The beginning of Beverly as a community dates to 1635 when a 1,000 acre grant on the Bass River Side of Salem was made to five men, later called the “Old Planters.” Those men were Roger Conant, John Balch, John Woodberry, William Trask and Peter Palfrey. All five men had been part of the short-lived fishing station established by the Dorchester Company of England, at Cape Ann (Gloucester) in 1623. When the enterprise failed in 1626 and most of the men returned to England, Conant persuaded some of the most steadfast colonists to stay in the area. They sailed south along the coast to Naumkeag, “…a neck of land lying a little to the westward” – today called Salem – that they believed would be a favorable site for an agricultural colony. Here about 30 people built their homes and began farming.
A new group of settlers from England arrived in September 1628 lead by John Endicott. Endicott had been chosen as the new governor of the tiny colony by the newly formed “New England Company for a Plantation in Massachusetts Bay” which had taken over the Dorchester Company. Religious differences between the old and the new planters caused friction from the start. Endicott and his followers wished to separate from the Church of England and forbade the use of the Book of Common Prayer. Conant and his people wished only to purify the church and resented the new rules, which involved not just religion, but what crops could be grown. Letters went back and forth from London to Salem and eventually, in 1629 a peaceable settlement was achieved and the name of the community changed to Salem, a variant of the Hebrew for peace.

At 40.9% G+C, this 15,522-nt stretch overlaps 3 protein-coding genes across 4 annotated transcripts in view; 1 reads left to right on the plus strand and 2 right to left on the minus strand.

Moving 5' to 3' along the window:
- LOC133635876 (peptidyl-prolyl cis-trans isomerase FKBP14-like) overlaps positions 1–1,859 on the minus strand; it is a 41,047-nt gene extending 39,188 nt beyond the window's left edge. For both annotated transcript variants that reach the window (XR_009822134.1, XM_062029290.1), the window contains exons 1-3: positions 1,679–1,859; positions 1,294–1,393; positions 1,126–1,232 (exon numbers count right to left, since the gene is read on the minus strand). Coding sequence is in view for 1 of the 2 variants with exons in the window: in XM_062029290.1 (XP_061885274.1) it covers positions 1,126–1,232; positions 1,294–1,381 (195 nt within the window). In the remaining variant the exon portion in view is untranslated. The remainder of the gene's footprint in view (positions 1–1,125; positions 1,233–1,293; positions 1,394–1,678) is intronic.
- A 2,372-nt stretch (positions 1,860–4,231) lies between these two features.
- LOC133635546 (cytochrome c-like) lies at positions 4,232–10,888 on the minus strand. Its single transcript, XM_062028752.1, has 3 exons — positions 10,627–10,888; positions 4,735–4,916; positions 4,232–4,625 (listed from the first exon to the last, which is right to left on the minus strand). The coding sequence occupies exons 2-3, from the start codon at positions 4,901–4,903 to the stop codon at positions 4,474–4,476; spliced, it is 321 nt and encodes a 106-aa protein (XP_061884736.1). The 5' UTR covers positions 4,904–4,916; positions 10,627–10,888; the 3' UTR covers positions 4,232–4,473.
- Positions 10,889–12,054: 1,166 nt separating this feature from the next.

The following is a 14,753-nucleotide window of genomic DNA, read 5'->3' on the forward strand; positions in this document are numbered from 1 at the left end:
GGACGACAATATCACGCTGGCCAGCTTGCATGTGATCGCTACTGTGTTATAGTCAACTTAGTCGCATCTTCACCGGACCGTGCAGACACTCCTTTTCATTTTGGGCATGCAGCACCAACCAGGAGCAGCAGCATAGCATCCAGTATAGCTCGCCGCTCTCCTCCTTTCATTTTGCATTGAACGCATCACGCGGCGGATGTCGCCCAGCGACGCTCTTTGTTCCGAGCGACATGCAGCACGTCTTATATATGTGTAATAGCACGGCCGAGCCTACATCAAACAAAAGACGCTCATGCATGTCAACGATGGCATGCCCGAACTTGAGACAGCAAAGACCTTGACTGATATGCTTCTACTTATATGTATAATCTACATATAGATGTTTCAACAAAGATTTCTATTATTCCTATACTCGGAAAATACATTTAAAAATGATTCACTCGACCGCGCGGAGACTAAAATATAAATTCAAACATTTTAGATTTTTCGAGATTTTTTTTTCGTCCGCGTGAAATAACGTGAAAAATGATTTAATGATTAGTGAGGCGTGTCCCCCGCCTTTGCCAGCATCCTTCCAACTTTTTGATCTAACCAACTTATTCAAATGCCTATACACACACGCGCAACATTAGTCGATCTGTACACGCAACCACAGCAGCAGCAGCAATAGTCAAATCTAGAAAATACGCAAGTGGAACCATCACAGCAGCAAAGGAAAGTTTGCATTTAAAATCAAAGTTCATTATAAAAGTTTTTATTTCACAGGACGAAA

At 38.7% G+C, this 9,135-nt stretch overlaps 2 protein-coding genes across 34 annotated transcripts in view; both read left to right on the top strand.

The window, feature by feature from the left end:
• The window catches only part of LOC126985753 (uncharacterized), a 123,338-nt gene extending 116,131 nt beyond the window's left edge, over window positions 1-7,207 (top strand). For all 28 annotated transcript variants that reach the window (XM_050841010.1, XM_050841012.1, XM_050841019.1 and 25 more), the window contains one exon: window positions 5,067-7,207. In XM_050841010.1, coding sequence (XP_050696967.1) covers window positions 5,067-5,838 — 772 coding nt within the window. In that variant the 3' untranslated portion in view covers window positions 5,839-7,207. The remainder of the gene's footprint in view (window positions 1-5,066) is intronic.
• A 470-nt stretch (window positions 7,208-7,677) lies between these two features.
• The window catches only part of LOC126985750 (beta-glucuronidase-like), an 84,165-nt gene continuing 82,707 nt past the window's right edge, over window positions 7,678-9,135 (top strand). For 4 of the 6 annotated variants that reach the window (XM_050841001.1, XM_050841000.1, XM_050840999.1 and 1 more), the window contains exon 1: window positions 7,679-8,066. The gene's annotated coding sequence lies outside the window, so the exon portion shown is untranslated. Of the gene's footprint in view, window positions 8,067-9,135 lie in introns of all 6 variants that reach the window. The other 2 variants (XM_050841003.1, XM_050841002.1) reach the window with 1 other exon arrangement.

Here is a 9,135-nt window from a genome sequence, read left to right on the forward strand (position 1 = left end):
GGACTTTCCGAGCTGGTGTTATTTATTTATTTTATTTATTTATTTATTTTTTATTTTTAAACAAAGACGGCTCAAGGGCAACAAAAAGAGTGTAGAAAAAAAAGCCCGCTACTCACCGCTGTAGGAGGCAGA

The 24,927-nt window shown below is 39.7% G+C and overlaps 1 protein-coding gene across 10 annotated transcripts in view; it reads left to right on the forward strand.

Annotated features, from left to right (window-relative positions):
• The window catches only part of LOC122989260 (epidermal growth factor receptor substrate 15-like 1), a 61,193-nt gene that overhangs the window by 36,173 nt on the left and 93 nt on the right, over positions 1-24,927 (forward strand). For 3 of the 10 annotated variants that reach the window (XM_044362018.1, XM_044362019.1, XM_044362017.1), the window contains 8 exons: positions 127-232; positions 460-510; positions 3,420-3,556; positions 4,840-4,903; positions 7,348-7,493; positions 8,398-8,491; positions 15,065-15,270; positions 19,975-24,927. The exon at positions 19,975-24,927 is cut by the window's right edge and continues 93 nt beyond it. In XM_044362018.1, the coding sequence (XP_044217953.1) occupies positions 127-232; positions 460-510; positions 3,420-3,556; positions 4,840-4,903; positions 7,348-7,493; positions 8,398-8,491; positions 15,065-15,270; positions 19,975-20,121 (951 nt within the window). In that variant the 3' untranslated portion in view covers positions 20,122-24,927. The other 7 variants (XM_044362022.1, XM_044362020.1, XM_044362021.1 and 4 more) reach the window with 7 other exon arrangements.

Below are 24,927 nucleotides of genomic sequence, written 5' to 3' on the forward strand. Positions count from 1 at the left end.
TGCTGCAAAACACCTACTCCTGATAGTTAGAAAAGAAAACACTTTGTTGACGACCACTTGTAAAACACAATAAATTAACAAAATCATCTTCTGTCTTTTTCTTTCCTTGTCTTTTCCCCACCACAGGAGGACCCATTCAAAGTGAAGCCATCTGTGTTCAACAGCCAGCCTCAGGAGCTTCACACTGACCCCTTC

For the next six years the colonists continued in Salem, but perhaps not all was well. In 1635 a grant was requested and made of 1000 acres across the Bass River. The land was divided into farms of 200 acres each and given to William Trask, John Woodberry, Roger Conant, Peter Palfrey and John Balch. The land was divided into upland, meadow or marsh and each of the grantees received an equal amount of property of each type. Peter Palfrey never lived here, selling his grant to William Dodge and Trask sold his share to Thomas Scruggs.
Roger and Sarah Conant, John and Ann Woodberry, and John and Margery Balch moved to the Bass River Side with their children shortly after the grant was confirmed. The Balch house standing today is on the site of the original farm and the Conant house was built nearby, north along what is today Cabot Street. Research indicates that William Woodberry, brother of John, built a house in 1636 in Beverly Cove. There is some indication that John built his house near the present-day intersection of Elliott and Balch streets. The Dodge’s, led by “Farmer” William Dodge, built their farm houses in North Beverly on what is still called Dodge Street.
The challenges of the pioneer life were extreme; farming in a wilderness, disease and early death were common, but the perseverance of the Old Planters and their families was equal to the task. The thriving city of Beverly is their legacy.